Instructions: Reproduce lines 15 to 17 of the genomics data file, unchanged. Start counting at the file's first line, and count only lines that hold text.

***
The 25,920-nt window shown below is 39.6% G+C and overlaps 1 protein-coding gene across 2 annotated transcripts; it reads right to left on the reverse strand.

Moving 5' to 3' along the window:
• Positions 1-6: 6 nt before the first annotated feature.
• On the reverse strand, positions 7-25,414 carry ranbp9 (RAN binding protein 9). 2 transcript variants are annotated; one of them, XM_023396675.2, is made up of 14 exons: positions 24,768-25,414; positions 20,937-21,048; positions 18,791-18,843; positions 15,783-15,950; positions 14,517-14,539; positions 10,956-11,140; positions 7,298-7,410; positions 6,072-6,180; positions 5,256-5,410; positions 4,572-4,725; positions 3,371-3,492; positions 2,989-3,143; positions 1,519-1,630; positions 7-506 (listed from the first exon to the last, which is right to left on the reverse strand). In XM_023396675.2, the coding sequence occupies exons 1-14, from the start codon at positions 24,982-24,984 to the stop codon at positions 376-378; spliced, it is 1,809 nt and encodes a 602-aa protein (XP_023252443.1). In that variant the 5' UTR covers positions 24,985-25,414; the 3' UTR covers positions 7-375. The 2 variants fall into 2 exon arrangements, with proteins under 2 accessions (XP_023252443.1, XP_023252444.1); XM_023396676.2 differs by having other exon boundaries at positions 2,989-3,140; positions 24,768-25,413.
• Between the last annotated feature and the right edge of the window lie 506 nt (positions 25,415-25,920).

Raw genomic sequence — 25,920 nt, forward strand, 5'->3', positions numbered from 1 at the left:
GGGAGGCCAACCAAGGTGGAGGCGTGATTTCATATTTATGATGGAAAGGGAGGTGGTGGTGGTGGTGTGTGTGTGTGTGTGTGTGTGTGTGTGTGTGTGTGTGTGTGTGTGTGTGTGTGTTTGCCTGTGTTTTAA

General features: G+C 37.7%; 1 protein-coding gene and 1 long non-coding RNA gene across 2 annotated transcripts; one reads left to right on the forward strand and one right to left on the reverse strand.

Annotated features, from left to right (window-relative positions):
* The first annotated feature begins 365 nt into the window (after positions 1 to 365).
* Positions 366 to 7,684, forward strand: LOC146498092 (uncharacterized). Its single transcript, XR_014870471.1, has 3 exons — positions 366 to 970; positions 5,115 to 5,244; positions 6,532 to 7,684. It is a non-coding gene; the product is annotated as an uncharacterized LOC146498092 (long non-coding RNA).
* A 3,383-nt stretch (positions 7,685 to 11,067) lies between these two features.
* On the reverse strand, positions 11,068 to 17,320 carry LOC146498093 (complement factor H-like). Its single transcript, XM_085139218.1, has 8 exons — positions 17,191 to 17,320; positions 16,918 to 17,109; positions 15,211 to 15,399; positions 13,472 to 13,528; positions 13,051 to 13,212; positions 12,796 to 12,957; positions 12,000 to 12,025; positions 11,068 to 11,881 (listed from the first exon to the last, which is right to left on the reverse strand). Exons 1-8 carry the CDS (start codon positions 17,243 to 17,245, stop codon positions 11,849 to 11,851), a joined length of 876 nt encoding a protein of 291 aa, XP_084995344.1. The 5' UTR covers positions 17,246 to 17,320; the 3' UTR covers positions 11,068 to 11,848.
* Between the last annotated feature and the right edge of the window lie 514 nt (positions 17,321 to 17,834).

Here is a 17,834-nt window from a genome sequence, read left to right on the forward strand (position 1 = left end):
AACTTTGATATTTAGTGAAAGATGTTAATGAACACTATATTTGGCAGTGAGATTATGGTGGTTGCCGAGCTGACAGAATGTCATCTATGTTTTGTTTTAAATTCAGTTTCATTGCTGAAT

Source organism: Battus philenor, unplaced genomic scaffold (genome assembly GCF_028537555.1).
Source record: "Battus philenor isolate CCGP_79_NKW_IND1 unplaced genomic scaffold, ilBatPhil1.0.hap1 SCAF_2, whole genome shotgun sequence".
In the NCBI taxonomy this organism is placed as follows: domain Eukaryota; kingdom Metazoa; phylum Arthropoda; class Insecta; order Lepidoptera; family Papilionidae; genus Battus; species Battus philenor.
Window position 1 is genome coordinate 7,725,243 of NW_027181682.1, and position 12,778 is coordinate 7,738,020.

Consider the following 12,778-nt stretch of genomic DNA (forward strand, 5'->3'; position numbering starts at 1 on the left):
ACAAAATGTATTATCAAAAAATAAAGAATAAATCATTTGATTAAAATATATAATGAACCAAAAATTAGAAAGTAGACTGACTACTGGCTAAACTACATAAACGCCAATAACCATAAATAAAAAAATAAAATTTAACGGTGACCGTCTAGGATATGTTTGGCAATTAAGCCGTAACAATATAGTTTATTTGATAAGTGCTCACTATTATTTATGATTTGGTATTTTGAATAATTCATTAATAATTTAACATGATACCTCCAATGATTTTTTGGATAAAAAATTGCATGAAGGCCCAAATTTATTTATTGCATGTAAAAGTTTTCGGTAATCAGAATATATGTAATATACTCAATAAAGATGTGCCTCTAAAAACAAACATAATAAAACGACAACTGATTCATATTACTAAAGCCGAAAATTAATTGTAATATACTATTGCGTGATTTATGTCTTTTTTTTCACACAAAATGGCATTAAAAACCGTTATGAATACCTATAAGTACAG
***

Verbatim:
Here is a 17,834-nt window from a genome sequence, read left to right on the forward strand (position 1 = left end):
AACTTTGATATTTAGTGAAAGATGTTAATGAACACTATATTTGGCAGTGAGATTATGGTGGTTGCCGAGCTGACAGAATGTCATCTATGTTTTGTTTTAAATTCAGTTTCATTGCTGAAT

Source organism: Battus philenor, unplaced genomic scaffold (genome assembly GCF_028537555.1).